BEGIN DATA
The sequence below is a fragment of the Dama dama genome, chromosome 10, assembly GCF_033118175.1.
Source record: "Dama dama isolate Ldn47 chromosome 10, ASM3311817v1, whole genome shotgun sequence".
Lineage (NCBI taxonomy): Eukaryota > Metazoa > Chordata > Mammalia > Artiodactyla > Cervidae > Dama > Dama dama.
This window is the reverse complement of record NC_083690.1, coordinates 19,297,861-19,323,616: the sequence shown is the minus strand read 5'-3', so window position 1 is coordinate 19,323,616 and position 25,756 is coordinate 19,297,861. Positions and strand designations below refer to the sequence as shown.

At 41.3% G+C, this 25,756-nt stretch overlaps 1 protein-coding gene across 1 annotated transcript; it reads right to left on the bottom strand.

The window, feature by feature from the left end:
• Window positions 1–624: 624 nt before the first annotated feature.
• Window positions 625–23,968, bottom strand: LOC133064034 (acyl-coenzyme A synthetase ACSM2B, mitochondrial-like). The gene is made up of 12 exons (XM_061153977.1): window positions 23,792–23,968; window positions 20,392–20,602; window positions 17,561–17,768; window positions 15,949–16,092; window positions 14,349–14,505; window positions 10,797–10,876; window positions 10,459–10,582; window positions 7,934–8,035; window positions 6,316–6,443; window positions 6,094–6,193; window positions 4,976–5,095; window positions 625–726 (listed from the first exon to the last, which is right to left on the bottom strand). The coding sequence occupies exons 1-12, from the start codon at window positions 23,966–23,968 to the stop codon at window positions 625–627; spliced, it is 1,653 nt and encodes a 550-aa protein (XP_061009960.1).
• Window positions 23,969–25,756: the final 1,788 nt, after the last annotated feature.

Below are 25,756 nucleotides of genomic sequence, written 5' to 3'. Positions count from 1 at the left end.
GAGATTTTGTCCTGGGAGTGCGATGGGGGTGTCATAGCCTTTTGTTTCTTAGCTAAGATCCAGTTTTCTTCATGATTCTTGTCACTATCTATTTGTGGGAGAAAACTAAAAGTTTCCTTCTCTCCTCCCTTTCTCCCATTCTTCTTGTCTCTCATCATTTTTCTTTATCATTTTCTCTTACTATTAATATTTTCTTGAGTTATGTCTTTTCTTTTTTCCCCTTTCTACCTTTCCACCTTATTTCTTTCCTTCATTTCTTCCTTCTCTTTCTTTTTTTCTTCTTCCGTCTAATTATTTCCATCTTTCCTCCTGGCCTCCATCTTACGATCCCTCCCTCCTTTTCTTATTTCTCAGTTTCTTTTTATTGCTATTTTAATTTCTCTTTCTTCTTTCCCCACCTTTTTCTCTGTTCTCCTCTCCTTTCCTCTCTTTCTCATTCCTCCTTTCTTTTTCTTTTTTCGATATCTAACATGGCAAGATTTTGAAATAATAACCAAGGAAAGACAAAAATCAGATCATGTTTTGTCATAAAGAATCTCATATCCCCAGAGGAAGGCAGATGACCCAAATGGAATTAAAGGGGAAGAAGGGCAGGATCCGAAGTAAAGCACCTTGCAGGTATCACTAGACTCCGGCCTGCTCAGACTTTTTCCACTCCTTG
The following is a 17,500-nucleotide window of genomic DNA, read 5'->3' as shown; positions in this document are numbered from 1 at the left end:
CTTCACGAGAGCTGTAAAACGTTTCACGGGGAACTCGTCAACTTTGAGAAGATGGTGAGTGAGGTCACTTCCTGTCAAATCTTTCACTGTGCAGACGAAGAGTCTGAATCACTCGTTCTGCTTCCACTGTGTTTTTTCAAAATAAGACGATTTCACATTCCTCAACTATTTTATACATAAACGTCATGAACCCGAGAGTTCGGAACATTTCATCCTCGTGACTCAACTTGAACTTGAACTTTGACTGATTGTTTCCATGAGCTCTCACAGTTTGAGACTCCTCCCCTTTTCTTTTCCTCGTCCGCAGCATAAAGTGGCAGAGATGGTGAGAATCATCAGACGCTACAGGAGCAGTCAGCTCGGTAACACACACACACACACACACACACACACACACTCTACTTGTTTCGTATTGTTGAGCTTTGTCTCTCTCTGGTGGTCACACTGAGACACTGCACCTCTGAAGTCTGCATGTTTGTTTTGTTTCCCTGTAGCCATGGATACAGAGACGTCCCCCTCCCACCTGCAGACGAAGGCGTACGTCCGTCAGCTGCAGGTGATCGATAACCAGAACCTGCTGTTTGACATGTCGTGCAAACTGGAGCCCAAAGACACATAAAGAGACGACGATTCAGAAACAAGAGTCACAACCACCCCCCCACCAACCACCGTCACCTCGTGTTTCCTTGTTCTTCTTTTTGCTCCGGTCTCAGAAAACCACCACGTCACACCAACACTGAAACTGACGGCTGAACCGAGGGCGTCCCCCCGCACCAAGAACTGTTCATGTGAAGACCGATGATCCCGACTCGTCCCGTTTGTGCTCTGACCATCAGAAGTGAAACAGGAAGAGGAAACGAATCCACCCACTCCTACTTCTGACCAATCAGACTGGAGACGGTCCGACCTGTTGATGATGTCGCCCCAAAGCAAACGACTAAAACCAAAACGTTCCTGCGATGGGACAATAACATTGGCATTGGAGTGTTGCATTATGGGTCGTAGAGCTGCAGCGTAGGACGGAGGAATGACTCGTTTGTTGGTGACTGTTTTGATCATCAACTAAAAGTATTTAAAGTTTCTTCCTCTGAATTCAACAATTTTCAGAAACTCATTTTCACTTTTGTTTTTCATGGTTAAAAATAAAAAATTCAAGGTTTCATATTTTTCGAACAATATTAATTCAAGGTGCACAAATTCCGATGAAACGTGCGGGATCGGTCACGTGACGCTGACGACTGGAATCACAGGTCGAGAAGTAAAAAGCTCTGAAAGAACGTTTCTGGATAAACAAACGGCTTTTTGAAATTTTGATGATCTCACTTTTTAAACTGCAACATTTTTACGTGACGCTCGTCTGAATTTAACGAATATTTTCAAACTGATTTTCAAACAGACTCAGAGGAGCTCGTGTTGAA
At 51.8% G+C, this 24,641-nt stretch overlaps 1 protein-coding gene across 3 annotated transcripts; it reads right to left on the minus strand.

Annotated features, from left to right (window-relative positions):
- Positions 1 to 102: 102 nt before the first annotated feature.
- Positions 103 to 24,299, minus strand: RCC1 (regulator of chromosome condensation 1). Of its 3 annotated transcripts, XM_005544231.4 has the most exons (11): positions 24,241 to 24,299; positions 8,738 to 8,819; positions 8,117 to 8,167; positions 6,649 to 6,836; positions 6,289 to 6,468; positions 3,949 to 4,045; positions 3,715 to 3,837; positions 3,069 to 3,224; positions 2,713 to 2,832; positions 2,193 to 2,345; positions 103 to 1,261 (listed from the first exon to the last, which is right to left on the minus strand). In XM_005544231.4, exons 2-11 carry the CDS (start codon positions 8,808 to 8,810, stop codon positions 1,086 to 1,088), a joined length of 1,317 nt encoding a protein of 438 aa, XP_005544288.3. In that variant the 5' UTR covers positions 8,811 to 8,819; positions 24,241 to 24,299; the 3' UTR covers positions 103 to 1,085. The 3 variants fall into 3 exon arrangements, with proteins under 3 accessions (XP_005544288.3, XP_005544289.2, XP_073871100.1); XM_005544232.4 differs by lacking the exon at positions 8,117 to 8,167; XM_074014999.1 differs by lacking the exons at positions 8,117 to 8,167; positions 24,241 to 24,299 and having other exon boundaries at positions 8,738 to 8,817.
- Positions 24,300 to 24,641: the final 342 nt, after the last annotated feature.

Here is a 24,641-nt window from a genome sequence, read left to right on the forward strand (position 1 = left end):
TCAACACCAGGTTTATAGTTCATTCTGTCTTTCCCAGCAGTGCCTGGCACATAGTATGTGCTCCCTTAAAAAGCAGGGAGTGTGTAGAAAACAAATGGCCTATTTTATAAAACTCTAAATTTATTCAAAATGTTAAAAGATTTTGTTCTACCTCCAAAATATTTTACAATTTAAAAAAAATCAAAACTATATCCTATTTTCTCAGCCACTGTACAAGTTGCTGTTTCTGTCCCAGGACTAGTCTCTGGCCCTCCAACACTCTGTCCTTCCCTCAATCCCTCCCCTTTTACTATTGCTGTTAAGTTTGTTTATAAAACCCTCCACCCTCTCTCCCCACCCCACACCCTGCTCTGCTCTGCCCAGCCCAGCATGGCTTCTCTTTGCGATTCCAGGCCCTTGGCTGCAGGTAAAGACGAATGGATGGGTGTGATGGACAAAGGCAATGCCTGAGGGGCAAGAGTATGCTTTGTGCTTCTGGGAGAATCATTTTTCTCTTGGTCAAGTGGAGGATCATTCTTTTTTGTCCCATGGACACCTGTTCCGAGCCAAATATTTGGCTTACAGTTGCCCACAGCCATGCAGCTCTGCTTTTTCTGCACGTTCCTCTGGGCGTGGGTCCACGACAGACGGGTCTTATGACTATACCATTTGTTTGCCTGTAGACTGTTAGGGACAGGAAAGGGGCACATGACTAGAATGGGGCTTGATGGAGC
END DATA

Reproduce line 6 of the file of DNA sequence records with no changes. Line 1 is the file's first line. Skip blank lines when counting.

The window, feature by feature from the left end: